Her eyes watched Theodore’s carefully, and she waited in his mind for his reaction to what she had said.
He mentally grinned at her, feeling clear at last about the reason for all those books in Padeyevsky’s office. “Oh,” he said. It was all right with him; he welcomed the whole unique set-up-a house with lovely trees, refreshing breezes, and a totally successful collie dog, and most of all a girl who was, improbably but certainly, his girl, his companion, his mate. It sounded strange, but it felt fine. It felt like home.
He felt her understand all these thoughts as he thought them, and the mental grin spread to his normally sober face, as he reflected on how much an “oh” could convey, if it didn’t have to be dissected by language.
“Meow,” said the next room.
“Here comes Uncle Pablo now. Has he told you about his research with animals?”
“No, he hasn’t. Greetings, uh, Pablo,” said Theodore, as the rotund little man entered the room, with a tiger-striped cat walking sedately beside him. She flopped slab-sided down on the rug and he was down on all fours beside her instantly. “Meow,” he said, in a different tone than the first offering. The cat said nothing in return, but seemed to smile, slightly; then, abruptly, she bent double and licked her tail, one front paw waving casually in the air just above her middle.
Pablo hitched himself up to a sitting position, and then got completely vertical. He went over to Theodore with the same beaming greeting with which he had welcomed him to his office. “So you got here, Theodore. What do you think of the farm?”
Theodore was over being nervous about this household. “I think I can see now why people talk about the good old days, ah, Pablo.”
“And you’ve met my niece?”
Theodore looked in utter contentment at the girl sitting beside him. “Yes.”
Esmerelda turned her golden-flecked eyes to Padeyevsky. “You were right, Uncle Pablo. He’s the one.”
All three smiled their gladdest smiles. “Yes,” said Pablo. Theodore knew he was the one; he’d heard it several times by now. “Can you really talk to animals?” On to other matters. “Well, it’s not actually talking.” Pablo squirmed around in his seat until he was comfortable; Esmerelda was putting lemonade within reach. “You’ve met me, and Esmerelda, but there’s another member of the group that you haven’t met. His name is Joshua Starr. You may have heard of him; he’s the celebrity in our midst. Does television work.”
Theodore shook his head; he hadn’t heard of anyone named Joshua Starr.
“Well, maybe you wouldn’t have; he’s on during the daytime. But I thought you might have noticed his name in the credits of some of the shows that are on in the evenings. He’s also a writer for TV.”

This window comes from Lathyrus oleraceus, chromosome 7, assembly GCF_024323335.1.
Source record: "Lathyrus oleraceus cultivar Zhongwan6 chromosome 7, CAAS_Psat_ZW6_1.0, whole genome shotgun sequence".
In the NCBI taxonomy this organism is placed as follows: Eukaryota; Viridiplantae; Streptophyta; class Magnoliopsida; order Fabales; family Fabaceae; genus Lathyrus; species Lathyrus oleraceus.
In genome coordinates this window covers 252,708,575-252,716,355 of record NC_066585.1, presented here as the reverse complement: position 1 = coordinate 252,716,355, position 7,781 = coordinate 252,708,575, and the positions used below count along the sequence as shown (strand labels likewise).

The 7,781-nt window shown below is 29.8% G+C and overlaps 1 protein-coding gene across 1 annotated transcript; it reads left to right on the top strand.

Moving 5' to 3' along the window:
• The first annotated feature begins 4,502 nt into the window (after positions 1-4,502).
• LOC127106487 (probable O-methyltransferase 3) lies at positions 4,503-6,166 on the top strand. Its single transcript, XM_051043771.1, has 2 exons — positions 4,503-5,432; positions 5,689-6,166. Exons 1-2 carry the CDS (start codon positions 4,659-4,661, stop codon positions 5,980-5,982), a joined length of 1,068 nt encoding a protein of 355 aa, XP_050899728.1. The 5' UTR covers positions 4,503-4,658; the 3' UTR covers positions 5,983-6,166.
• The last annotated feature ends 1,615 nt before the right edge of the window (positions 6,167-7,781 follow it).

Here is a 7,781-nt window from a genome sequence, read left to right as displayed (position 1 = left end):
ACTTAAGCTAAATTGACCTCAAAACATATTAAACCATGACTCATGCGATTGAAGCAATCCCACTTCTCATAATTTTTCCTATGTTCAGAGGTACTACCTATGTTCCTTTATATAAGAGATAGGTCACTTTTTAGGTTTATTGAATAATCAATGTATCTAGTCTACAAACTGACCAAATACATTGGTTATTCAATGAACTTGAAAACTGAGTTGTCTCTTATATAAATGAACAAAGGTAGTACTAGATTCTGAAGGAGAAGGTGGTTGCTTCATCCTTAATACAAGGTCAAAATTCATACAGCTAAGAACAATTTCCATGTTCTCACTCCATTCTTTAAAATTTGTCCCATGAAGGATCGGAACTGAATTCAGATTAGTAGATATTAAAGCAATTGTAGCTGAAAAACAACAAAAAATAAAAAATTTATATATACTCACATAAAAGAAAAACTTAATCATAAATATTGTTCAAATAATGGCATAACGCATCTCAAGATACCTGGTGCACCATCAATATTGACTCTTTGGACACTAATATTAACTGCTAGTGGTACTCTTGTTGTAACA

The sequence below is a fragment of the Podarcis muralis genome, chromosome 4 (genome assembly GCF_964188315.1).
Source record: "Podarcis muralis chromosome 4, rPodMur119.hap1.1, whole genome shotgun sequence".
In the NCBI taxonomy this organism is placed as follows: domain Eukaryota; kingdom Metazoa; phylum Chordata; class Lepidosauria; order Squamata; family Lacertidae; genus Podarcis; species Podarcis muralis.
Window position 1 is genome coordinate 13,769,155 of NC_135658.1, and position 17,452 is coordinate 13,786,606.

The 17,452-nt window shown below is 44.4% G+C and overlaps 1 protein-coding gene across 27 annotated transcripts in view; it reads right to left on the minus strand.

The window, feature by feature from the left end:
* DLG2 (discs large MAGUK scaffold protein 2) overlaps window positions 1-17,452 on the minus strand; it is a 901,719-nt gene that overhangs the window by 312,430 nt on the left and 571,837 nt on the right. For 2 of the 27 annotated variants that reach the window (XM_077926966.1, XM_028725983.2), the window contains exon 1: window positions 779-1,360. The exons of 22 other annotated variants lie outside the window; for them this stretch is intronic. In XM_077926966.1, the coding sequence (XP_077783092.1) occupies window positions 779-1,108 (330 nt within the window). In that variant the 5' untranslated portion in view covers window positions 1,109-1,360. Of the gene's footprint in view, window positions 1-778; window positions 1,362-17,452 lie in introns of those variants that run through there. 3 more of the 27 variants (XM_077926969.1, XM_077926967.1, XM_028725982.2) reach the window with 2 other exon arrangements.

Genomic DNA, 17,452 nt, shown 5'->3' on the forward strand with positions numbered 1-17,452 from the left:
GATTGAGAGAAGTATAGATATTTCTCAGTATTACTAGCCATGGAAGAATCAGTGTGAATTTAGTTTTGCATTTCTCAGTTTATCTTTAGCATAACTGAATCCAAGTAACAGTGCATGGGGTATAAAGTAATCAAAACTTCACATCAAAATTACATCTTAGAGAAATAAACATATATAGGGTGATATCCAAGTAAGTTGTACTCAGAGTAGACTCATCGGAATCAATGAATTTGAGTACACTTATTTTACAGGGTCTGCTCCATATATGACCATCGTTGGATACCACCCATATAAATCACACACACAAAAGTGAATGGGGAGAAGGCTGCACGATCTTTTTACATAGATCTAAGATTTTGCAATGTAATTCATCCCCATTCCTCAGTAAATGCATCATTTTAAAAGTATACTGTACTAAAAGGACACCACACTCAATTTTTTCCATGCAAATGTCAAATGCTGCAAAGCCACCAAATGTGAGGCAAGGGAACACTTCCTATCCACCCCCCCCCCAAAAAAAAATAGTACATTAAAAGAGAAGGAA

Theodore hadn’t heard of him.
“Well, anyway.” Pablo gulped like a little boy at the lemonade. “He’s also a very close friend of ours. He and Esmerelda worked on this problem with me. They have some talents I don’t have. More about that in a minute. Anyhow, they studied animals, and discovered that animals transmit thoughts, using a primitive form of telepathy, and modulate the thoughts with sounds so as to convey meaning. They’ve helped me, and now I can interpret a good many of these animal thought-sound modulations.”
Padeyevsky finished his lemonade and took another glass. “It probably sounds a little unusual, to you.”
“Well-unique, anyway.” Theodore was enjoying the situation too much to call it unusual. It was all right if Pablo wanted to talk to his cat. More power to him.
“Are you interested in magic?” asked Pablo.
Theodore’s eyebrows raised, in confusion. “I really don’t know anything about it.”
“Most people identify magic with trickery.” Pablo got up and began to pace as he talked, a habit with which Theodore was familiar from watching him lecture. “True magic has very little to do with tricks, or the production of any physical phenomena. It operates within the realms of consciousness and thought, in the astral and mental planes. And all of its objectives and purposes lie there, in the world of thought. In the case of white magic, anyway. Now black magic, unfortunately, does have some objectives that lie within the physical world.”
Well, son of a gun, thought Theodore. Pablo could call that magic, but it sounded to him like what he’d been writing about in his paper: the power of the thought world to affect the physical world. That wasn’t unique, or unusual, after all. “Sure. That makes sense.
Pablo put his head back and laughed. “Well, Theodore,” he said, finally, “you’re going to be all right, I do believe.” He poured him more lemonade. “It’s in the field of magic that this experiment that I spoke about earlier lies. Are you still interested?”
“There is much to do then, Ted. Although you already know more than I do, I’m afraid. You just have the talent for it. You see, I’m not an alien.”
Theodore frowned, turned to Esmerelda.
“That’s right, Ted. He can’t use telepathy as well as you, for instance, and he’s been practicing for years.”
Theodore turned to Pablo. “Still, how could I possibly know more than you do, about anything?”
“Well, Ted, this experiment has to do with an area much deeper than the intellect. Of course I know more than you, in some areas, intellectually. But this magic is concentrated upon the spirit. And so you will be working with Esmerelda and my good friend, Joshua Starr, not with me. Because I’m not much good, and they both are. They are both white magicians. You’ll meet Joshua as soon as Esmerelda says you’re ready.”
Esmerelda’s golden eyes were warm. “It won’t be more than a week, Uncle Pablo.”